Separation and the dependent ADHD spouse

In the interest of my mental and physical health I have decided that I need to care for myself rather than spend all my time supporting my partner.  I am emotionally and physically exhausted and can relate to almost all of the non-ADHD spouses.  I am just going to talk business here since describing the details will just make me more frustrated with what I have lived through thus far.  I am the breadwinner, my husband barely works and only on his own "projects" selling woodworking pieces here and there - but of course the start up costs have been way more than he has ever made.  He has always worked, but not at the same thing and he usually self destructs, etc.   (see I am starting to ramble with the details already).  Anyhow, he has no money saved and no steady job.  If I make him leave he will have no place to go, no family lives near either of us. I am the sole person on our mortgage and pay all the bills, including his. We have one son, who he takes to school and picks up (toddler so he does not take a bus).  Originally our son was only supposed to be at school half days, but my husband just left him in school until 4pm each day (pick up is 11:30am) after about a month (we pay for each extra hour and it is fine with the school).  So my husband lived under the guise of "watching our son all day" as the reason he couldn't get anything done until I caught on.  My husband's original job was supposed to be remodeling our house (75% finished and he does have those skills) but he eventually became bored and moved onto something else.  I just moved out of my dining room and into an actual bedroom a month ago. (again rambling).    To an outsider, my husband looks like the stay-at-home dad who is taking care of the house and our son while I work, but in reality he sucks money, does no household work, does not want to get a regular job to contribute to the family, and barely cares for our son (an hour or two a day, cause he practically runs out of the house once I get home to "work" on his latest money making project and does not come inside until ~11pm or so).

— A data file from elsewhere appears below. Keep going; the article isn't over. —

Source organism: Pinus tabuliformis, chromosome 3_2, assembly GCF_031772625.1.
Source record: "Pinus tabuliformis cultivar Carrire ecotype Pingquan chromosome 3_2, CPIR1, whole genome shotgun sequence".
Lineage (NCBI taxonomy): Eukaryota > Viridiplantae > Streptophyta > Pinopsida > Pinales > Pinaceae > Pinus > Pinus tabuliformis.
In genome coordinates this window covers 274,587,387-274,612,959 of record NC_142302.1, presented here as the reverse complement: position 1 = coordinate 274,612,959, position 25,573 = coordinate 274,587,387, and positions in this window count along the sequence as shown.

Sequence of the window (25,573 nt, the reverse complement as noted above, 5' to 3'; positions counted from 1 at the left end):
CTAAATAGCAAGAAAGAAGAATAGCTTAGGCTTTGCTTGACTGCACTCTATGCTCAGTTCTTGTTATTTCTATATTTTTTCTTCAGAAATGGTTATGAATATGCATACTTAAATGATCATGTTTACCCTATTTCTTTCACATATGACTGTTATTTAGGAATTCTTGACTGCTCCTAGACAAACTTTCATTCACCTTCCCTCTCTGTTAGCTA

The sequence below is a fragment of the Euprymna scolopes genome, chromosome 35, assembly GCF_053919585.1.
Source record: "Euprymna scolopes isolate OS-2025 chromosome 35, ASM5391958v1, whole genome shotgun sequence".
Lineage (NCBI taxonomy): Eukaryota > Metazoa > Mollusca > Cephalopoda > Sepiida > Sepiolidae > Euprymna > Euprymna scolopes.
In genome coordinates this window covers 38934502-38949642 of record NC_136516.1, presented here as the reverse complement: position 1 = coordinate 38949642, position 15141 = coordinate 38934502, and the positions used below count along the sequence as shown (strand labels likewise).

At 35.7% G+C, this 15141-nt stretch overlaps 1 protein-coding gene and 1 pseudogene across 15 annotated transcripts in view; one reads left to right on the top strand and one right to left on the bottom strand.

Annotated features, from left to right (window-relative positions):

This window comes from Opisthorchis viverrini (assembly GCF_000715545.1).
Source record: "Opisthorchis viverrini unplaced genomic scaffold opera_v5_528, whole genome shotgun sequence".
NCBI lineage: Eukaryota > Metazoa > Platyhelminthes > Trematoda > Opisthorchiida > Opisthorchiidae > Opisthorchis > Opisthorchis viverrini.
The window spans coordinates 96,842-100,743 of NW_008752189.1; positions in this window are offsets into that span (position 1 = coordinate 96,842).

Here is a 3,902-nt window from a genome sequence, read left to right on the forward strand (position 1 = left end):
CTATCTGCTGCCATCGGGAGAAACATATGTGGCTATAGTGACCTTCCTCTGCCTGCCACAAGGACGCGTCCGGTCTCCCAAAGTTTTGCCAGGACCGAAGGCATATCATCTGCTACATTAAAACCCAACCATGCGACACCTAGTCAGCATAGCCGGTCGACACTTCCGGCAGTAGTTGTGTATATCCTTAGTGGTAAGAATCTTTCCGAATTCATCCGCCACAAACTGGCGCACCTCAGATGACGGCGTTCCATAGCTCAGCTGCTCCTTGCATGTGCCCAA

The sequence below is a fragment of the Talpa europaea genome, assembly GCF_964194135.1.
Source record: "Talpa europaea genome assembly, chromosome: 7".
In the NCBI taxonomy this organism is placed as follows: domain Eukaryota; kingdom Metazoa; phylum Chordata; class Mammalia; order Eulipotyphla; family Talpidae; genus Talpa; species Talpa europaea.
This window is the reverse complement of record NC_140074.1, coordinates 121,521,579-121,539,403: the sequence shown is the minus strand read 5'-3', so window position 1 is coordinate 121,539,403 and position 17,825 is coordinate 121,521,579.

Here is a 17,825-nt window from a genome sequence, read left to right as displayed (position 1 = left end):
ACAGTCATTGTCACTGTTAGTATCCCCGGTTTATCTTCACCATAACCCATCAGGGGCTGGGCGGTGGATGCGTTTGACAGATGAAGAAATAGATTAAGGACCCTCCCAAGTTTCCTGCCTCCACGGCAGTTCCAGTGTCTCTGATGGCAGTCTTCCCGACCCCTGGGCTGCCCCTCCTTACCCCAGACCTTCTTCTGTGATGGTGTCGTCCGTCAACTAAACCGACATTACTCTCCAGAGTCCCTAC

My questions are: How do you expect someone to leave who has nothing (his own fault) and is totally financially depended on you?  He is my son's father and I don't want to make him leave high and dry (he has maxed out all his credit cards), but I have NO money to give him because we live paycheck to paycheck due to his foolish spending.  Is is possible to do an in-house separation?  I am not dependent on him at all financially, but am not cold hearted.  Or should I just make him fend for his own and hope that he can figure it out?   

If anyone has had experience with being the breadwinner and making a spouse leave, please chime in.  Others are of course welcome.  This is such a sticky situation for me.

My situation is opposite

I am not the breadwinner, but I want my husband to move out for a while.  He earns the household income and that's about it.  Everything else he does is because I ask him to or remind him to.  I recently bought one of those assemble yourself bookcases.  He put it together without me having to ask and thought I should have been jumping for joy.   Meanwhile, laundry and dishes pile up and the bathrooms are disgusting.  Priorities!

He has no family around either.  I want to stay in our home with our kids.  Life is a lot easier without him around (he has gone on a couple business trips and it was nice!).  I do not think an in-house separation would work for us.

I have torn thoughts on your